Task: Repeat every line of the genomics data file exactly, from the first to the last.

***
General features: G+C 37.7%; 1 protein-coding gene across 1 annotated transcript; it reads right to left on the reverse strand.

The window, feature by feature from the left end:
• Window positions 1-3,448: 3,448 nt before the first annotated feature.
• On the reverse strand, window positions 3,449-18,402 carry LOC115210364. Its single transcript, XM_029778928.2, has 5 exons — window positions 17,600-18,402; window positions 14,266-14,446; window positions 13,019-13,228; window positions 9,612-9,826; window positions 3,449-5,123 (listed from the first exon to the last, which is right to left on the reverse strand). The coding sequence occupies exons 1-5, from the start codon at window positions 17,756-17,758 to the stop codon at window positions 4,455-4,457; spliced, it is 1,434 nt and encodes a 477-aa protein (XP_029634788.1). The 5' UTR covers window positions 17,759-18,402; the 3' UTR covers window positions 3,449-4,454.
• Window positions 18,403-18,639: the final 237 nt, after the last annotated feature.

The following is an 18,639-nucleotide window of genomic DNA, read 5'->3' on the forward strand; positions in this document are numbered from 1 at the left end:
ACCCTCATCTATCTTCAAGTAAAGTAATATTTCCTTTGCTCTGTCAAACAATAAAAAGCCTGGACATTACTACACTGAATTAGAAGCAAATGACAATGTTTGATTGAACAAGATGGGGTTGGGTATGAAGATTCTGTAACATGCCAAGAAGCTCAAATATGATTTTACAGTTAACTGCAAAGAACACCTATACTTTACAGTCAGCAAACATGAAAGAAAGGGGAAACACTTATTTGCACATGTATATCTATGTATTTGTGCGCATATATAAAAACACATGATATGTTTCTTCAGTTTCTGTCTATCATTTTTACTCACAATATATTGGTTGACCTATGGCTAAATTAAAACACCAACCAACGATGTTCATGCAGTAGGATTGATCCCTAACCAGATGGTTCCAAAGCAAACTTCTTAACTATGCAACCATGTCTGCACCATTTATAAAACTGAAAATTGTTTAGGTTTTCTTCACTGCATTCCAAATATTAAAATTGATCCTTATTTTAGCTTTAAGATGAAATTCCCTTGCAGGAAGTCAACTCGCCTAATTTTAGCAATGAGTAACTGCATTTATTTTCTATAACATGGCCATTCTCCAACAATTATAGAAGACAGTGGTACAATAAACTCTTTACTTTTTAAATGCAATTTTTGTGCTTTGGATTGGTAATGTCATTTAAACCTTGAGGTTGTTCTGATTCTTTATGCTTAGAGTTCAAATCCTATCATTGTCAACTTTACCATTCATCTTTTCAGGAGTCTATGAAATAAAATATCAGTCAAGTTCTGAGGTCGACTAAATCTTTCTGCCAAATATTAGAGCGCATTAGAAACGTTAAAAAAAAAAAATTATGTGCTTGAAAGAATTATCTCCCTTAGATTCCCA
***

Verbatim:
General features: G+C 37.7%; 1 protein-coding gene across 1 annotated transcript; it reads right to left on the reverse strand.

The window, feature by feature from the left end:
• Window positions 1-3,448: 3,448 nt before the first annotated feature.
• On the reverse strand, window positions 3,449-18,402 carry LOC115210364. Its single transcript, XM_029778928.2, has 5 exons — window positions 17,600-18,402; window positions 14,266-14,446; window positions 13,019-13,228; window positions 9,612-9,826; window positions 3,449-5,123 (listed from the first exon to the last, which is right to left on the reverse strand). The coding sequence occupies exons 1-5, from the start codon at window positions 17,756-17,758 to the stop codon at window positions 4,455-4,457; spliced, it is 1,434 nt and encodes a 477-aa protein (XP_029634788.1). The 5' UTR covers window positions 17,759-18,402; the 3' UTR covers window positions 3,449-4,454.
• Window positions 18,403-18,639: the final 237 nt, after the last annotated feature.

The following is an 18,639-nucleotide window of genomic DNA, read 5'->3' on the forward strand; positions in this document are numbered from 1 at the left end:
ACCCTCATCTATCTTCAAGTAAAGTAATATTTCCTTTGCTCTGTCAAACAATAAAAAGCCTGGACATTACTACACTGAATTAGAAGCAAATGACAATGTTTGATTGAACAAGATGGGGTTGGGTATGAAGATTCTGTAACATGCCAAGAAGCTCAAATATGATTTTACAGTTAACTGCAAAGAACACCTATACTTTACAGTCAGCAAACATGAAAGAAAGGGGAAACACTTATTTGCACATGTATATCTATGTATTTGTGCGCATATATAAAAACACATGATATGTTTCTTCAGTTTCTGTCTATCATTTTTACTCACAATATATTGGTTGACCTATGGCTAAATTAAAACACCAACCAACGATGTTCATGCAGTAGGATTGATCCCTAACCAGATGGTTCCAAAGCAAACTTCTTAACTATGCAACCATGTCTGCACCATTTATAAAACTGAAAATTGTTTAGGTTTTCTTCACTGCATTCCAAATATTAAAATTGATCCTTATTTTAGCTTTAAGATGAAATTCCCTTGCAGGAAGTCAACTCGCCTAATTTTAGCAATGAGTAACTGCATTTATTTTCTATAACATGGCCATTCTCCAACAATTATAGAAGACAGTGGTACAATAAACTCTTTACTTTTTAAATGCAATTTTTGTGCTTTGGATTGGTAATGTCATTTAAACCTTGAGGTTGTTCTGATTCTTTATGCTTAGAGTTCAAATCCTATCATTGTCAACTTTACCATTCATCTTTTCAGGAGTCTATGAAATAAAATATCAGTCAAGTTCTGAGGTCGACTAAATCTTTCTGCCAAATATTAGAGCGCATTAGAAACGTTAAAAAAAAAAAATTATGTGCTTGAAAGAATTATCTCCCTTAGATTCCCA